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Goal 2: Zero hunger

Ensure nutritious and sufficient food for all

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As of



of people in the world faced chronic hunger.

Hunger and malnutrition remain obstacles to sustainable development, and that has been compounded by COVID, conflict and climate change. The global cost-of-living crisis has seen food prices soar, putting a healthy diet out of reach for many.

Some 122 million more people faced hunger in 2022 than in 2019, before the pandemic.

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billion people, 30 percent of the world’s population, were moderately or severely food insecure.


people still will be facing hunger in 2030, if nothing changes.

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To achieve zero hunger, we need policy solutions that address poverty and inequality and invest in sustainable agriculture. And we must transform our food systems to make them more resilient to extreme weather conditions and other shocks.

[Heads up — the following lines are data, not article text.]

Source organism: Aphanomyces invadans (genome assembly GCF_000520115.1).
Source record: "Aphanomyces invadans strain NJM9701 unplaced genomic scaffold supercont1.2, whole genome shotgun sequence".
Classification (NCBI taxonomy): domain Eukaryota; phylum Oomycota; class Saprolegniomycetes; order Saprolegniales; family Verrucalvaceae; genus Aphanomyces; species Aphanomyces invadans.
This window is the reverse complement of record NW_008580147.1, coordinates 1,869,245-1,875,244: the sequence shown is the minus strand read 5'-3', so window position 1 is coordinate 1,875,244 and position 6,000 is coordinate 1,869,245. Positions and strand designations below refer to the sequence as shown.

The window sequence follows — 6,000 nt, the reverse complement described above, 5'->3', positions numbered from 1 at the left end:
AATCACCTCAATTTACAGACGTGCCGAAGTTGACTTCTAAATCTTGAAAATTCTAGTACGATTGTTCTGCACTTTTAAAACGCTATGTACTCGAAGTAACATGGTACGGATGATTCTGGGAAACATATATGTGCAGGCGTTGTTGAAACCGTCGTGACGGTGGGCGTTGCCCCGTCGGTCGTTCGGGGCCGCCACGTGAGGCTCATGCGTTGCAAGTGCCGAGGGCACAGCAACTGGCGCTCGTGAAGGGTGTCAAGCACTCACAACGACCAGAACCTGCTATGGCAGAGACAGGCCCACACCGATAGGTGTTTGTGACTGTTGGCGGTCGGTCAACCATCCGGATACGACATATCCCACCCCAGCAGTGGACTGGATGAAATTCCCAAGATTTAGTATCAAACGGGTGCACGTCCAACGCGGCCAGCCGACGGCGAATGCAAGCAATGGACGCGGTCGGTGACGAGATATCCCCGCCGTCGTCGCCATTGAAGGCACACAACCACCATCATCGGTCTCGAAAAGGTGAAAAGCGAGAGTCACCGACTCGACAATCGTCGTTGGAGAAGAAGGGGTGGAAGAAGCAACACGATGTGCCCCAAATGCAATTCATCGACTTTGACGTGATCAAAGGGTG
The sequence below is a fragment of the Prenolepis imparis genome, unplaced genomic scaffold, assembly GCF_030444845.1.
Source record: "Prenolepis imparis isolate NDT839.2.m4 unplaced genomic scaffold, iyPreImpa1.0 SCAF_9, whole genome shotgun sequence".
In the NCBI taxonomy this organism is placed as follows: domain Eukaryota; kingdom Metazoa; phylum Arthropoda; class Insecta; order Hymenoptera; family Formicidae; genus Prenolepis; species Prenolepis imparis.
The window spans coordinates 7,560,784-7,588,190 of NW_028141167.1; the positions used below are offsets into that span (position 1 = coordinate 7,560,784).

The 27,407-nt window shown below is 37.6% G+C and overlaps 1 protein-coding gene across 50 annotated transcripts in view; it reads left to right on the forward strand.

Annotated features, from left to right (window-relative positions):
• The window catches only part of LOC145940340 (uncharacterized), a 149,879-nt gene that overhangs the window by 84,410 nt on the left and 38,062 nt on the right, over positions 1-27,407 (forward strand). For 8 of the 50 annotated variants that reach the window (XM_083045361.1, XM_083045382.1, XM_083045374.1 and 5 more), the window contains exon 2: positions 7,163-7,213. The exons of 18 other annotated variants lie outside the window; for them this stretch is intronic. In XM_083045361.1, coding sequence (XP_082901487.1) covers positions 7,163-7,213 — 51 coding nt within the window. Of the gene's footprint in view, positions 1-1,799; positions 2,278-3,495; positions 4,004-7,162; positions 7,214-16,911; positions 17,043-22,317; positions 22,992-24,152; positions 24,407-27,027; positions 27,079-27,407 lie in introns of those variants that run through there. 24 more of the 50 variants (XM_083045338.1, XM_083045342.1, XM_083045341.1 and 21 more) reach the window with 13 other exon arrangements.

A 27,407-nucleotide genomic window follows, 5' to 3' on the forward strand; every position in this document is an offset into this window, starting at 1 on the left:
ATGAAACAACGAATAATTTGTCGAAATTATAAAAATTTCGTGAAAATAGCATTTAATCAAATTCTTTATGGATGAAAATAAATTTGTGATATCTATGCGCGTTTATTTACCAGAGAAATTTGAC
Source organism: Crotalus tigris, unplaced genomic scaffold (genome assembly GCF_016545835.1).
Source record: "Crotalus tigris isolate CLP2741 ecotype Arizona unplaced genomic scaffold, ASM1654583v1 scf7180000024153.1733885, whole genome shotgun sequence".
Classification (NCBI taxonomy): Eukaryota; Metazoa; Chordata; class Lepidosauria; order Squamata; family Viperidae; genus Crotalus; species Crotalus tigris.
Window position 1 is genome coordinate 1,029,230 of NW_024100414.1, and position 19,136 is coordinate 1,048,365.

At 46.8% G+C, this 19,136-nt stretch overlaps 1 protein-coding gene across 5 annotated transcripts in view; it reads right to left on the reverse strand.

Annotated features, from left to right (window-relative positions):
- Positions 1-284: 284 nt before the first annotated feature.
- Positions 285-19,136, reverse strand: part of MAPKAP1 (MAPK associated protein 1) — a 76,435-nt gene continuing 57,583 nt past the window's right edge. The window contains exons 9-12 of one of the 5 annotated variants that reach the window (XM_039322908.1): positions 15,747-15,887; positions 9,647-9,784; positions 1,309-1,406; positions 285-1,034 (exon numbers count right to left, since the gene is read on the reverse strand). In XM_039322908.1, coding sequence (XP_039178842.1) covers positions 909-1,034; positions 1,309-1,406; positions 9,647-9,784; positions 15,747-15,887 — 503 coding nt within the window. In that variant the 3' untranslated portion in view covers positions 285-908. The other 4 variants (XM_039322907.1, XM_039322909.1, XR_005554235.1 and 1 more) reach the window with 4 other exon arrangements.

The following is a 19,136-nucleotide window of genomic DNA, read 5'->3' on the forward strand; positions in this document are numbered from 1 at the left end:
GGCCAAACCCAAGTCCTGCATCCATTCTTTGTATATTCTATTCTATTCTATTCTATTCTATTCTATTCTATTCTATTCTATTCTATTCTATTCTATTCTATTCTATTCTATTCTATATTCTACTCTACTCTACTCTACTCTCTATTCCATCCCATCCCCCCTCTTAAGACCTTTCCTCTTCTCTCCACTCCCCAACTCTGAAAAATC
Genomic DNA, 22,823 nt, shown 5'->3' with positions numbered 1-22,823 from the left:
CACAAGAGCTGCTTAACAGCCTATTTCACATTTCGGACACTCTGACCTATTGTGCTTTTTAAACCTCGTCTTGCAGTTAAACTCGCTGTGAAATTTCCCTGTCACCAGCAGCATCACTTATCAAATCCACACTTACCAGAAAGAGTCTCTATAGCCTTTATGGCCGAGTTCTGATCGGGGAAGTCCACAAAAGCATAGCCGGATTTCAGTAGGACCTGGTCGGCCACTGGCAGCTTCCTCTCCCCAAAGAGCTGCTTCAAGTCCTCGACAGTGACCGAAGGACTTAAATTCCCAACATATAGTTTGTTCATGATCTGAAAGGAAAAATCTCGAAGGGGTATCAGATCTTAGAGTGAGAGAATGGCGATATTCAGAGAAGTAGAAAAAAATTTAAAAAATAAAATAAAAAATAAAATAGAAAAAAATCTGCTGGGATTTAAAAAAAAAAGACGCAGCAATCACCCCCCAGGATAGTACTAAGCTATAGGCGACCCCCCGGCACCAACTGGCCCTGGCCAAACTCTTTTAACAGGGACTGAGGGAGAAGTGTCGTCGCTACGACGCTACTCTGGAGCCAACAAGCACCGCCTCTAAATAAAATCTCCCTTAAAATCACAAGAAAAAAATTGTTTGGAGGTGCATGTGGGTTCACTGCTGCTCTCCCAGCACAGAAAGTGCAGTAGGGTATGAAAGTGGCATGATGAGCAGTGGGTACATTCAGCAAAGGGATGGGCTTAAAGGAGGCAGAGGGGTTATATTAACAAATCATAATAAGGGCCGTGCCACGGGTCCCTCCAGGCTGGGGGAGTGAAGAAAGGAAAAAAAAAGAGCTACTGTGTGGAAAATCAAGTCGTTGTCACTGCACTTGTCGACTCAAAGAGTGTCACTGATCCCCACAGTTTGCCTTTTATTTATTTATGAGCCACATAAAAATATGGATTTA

Brave land

After two hurricanes hit Cuba in 2008, the government introduced a policy to revive the ravaged and unproductive landscape. Partly due to the lack of imported agricultural inputs, low-input, sustainable farming methods were promoted.

Onay Martinez Diaz is one of 12,000 farmers who took part in the initiative. Today, he applies principles such as green manuring, mulching, bio-fertilizers, bio-pesticides, intercropping and mixed agro-forestry on his 22-hectare organic farm named ‘Tierra Brava’, meaning ‘brave land’. The diverse range of crops, and their different fruiting times, allow Onay to supply several markets over much longer periods in the year.